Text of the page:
Regulating the Humanized

A UK panel puts forth guidelines for research that use experimental animals harboring human cells and tissues.

Bob Grant
Bob Grant

Bob Grant is Editor in Chief of The Scientist, where he started in 2007 as a Staff Writer.

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Jul 25, 2011

WIKIMEDIA COMMONS, JANET STEPHENS

As more and more labs report advances in creating experimental animals containing human material (ACHM), scientists and bioethicists in the United Kingdom have called upon the British government to consider the ethical ramifications of the potentially useful, but largely unregulated, research. Last week, the UK Academy of Medical Sciences released a government-sponsored report detailing exactly which type of ACHM's should be allowed and which shouldn't. The report outlines three types of ACHM that should be banned: animals that have human egg or sperm cells that could possibly mate to create an animal-human hybrid, non-human primates with enough functioning human neurons to impart human-like behavior, and embryos that develop more than 14 days and contain a mix of human and non-human primate cells.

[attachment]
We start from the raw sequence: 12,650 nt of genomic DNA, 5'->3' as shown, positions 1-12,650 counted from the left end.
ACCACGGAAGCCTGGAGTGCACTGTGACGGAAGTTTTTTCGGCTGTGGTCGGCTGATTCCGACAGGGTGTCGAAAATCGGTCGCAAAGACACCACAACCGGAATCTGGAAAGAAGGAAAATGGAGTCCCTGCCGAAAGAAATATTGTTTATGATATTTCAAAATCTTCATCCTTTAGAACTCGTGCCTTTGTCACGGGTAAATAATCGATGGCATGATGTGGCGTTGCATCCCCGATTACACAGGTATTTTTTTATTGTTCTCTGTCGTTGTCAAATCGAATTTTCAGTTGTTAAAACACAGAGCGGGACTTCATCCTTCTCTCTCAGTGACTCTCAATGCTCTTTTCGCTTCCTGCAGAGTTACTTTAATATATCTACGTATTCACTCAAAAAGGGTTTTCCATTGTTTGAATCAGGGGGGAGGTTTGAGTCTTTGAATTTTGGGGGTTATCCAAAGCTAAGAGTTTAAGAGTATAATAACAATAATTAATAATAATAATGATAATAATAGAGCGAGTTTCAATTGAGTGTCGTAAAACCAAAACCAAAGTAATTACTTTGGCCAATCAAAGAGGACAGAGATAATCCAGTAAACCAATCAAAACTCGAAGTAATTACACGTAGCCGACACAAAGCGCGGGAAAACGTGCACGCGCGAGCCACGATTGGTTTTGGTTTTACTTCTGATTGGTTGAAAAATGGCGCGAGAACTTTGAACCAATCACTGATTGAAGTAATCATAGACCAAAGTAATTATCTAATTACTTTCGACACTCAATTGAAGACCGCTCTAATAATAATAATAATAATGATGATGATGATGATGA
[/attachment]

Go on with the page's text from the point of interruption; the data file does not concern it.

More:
"We are not proposing a new tier of regulation that will hold up important research," Robin Lovell-Badge, a developmental biologist at the Medical Research...

The report does allow for case-by-case consideration of other types of ACHM animals, such as mice with human livers that could provide a better model of drug metabolism. But studies using such experimental animals should be subject to an additional layer of scrutiny by expert panels set up specially to deal with ACHM research, according to the report.

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